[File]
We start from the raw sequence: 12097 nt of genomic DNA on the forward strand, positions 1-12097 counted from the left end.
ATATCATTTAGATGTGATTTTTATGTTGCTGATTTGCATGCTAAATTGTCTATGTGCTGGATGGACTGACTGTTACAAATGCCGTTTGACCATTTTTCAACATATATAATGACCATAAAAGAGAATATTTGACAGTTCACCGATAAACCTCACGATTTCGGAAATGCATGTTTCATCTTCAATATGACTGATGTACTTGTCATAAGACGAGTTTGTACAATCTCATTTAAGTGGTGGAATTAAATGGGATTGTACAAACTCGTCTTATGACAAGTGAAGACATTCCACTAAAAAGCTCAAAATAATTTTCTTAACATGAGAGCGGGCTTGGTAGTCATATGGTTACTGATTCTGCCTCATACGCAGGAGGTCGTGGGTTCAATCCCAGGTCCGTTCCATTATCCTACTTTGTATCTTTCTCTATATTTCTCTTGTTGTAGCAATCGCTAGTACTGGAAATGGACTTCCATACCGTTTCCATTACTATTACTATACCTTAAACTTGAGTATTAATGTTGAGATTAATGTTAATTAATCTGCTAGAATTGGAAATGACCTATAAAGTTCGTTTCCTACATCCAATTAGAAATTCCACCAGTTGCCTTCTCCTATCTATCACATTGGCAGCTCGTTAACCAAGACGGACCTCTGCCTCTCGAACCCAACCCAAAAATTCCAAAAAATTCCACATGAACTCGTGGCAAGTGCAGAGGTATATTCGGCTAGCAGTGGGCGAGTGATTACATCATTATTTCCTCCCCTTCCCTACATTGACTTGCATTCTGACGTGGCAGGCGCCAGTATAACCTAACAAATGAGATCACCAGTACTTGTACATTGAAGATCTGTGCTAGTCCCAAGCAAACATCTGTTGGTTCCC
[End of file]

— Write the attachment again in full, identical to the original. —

We start from the raw sequence: 12097 nt of genomic DNA on the forward strand, positions 1-12097 counted from the left end.
ATATCATTTAGATGTGATTTTTATGTTGCTGATTTGCATGCTAAATTGTCTATGTGCTGGATGGACTGACTGTTACAAATGCCGTTTGACCATTTTTCAACATATATAATGACCATAAAAGAGAATATTTGACAGTTCACCGATAAACCTCACGATTTCGGAAATGCATGTTTCATCTTCAATATGACTGATGTACTTGTCATAAGACGAGTTTGTACAATCTCATTTAAGTGGTGGAATTAAATGGGATTGTACAAACTCGTCTTATGACAAGTGAAGACATTCCACTAAAAAGCTCAAAATAATTTTCTTAACATGAGAGCGGGCTTGGTAGTCATATGGTTACTGATTCTGCCTCATACGCAGGAGGTCGTGGGTTCAATCCCAGGTCCGTTCCATTATCCTACTTTGTATCTTTCTCTATATTTCTCTTGTTGTAGCAATCGCTAGTACTGGAAATGGACTTCCATACCGTTTCCATTACTATTACTATACCTTAAACTTGAGTATTAATGTTGAGATTAATGTTAATTAATCTGCTAGAATTGGAAATGACCTATAAAGTTCGTTTCCTACATCCAATTAGAAATTCCACCAGTTGCCTTCTCCTATCTATCACATTGGCAGCTCGTTAACCAAGACGGACCTCTGCCTCTCGAACCCAACCCAAAAATTCCAAAAAATTCCACATGAACTCGTGGCAAGTGCAGAGGTATATTCGGCTAGCAGTGGGCGAGTGATTACATCATTATTTCCTCCCCTTCCCTACATTGACTTGCATTCTGACGTGGCAGGCGCCAGTATAACCTAACAAATGAGATCACCAGTACTTGTACATTGAAGATCTGTGCTAGTCCCAAGCAAACATCTGTTGGTTCCC